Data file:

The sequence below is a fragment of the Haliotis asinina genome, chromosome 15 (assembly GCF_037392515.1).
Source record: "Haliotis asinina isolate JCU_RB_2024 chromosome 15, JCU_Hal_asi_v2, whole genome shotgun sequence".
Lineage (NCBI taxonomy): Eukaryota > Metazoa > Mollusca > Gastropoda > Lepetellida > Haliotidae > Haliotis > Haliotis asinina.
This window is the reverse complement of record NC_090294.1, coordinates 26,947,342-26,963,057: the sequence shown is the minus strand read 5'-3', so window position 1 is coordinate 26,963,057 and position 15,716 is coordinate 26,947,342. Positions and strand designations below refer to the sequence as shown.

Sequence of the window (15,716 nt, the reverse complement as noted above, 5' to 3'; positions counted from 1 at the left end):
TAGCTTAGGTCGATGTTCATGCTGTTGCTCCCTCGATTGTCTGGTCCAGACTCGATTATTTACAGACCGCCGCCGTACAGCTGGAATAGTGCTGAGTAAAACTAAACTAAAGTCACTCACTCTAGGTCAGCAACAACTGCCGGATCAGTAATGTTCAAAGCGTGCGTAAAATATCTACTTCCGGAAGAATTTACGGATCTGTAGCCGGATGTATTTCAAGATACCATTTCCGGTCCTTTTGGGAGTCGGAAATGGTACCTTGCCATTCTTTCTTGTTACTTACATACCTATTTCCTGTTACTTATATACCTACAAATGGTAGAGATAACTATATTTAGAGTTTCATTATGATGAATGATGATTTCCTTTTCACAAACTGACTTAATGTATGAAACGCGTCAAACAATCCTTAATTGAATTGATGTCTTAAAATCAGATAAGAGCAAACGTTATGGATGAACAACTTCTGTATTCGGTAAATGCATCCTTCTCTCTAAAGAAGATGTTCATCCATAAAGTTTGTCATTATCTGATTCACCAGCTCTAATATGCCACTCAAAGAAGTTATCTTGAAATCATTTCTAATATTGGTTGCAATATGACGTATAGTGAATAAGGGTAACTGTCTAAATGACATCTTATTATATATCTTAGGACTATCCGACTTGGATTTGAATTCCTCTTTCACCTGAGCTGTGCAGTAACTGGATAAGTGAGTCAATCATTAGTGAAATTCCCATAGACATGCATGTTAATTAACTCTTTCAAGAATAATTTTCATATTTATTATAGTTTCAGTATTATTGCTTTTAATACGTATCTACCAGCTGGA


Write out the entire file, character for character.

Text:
The sequence below is a fragment of the Haliotis asinina genome, chromosome 15 (assembly GCF_037392515.1).
Source record: "Haliotis asinina isolate JCU_RB_2024 chromosome 15, JCU_Hal_asi_v2, whole genome shotgun sequence".
Lineage (NCBI taxonomy): Eukaryota > Metazoa > Mollusca > Gastropoda > Lepetellida > Haliotidae > Haliotis > Haliotis asinina.
This window is the reverse complement of record NC_090294.1, coordinates 26,947,342-26,963,057: the sequence shown is the minus strand read 5'-3', so window position 1 is coordinate 26,963,057 and position 15,716 is coordinate 26,947,342. Positions and strand designations below refer to the sequence as shown.

Sequence of the window (15,716 nt, the reverse complement as noted above, 5' to 3'; positions counted from 1 at the left end):
TAGCTTAGGTCGATGTTCATGCTGTTGCTCCCTCGATTGTCTGGTCCAGACTCGATTATTTACAGACCGCCGCCGTACAGCTGGAATAGTGCTGAGTAAAACTAAACTAAAGTCACTCACTCTAGGTCAGCAACAACTGCCGGATCAGTAATGTTCAAAGCGTGCGTAAAATATCTACTTCCGGAAGAATTTACGGATCTGTAGCCGGATGTATTTCAAGATACCATTTCCGGTCCTTTTGGGAGTCGGAAATGGTACCTTGCCATTCTTTCTTGTTACTTACATACCTATTTCCTGTTACTTATATACCTACAAATGGTAGAGATAACTATATTTAGAGTTTCATTATGATGAATGATGATTTCCTTTTCACAAACTGACTTAATGTATGAAACGCGTCAAACAATCCTTAATTGAATTGATGTCTTAAAATCAGATAAGAGCAAACGTTATGGATGAACAACTTCTGTATTCGGTAAATGCATCCTTCTCTCTAAAGAAGATGTTCATCCATAAAGTTTGTCATTATCTGATTCACCAGCTCTAATATGCCACTCAAAGAAGTTATCTTGAAATCATTTCTAATATTGGTTGCAATATGACGTATAGTGAATAAGGGTAACTGTCTAAATGACATCTTATTATATATCTTAGGACTATCCGACTTGGATTTGAATTCCTCTTTCACCTGAGCTGTGCAGTAACTGGATAAGTGAGTCAATCATTAGTGAAATTCCCATAGACATGCATGTTAATTAACTCTTTCAAGAATAATTTTCATATTTATTATAGTTTCAGTATTATTGCTTTTAATACGTATCTACCAGCTGGA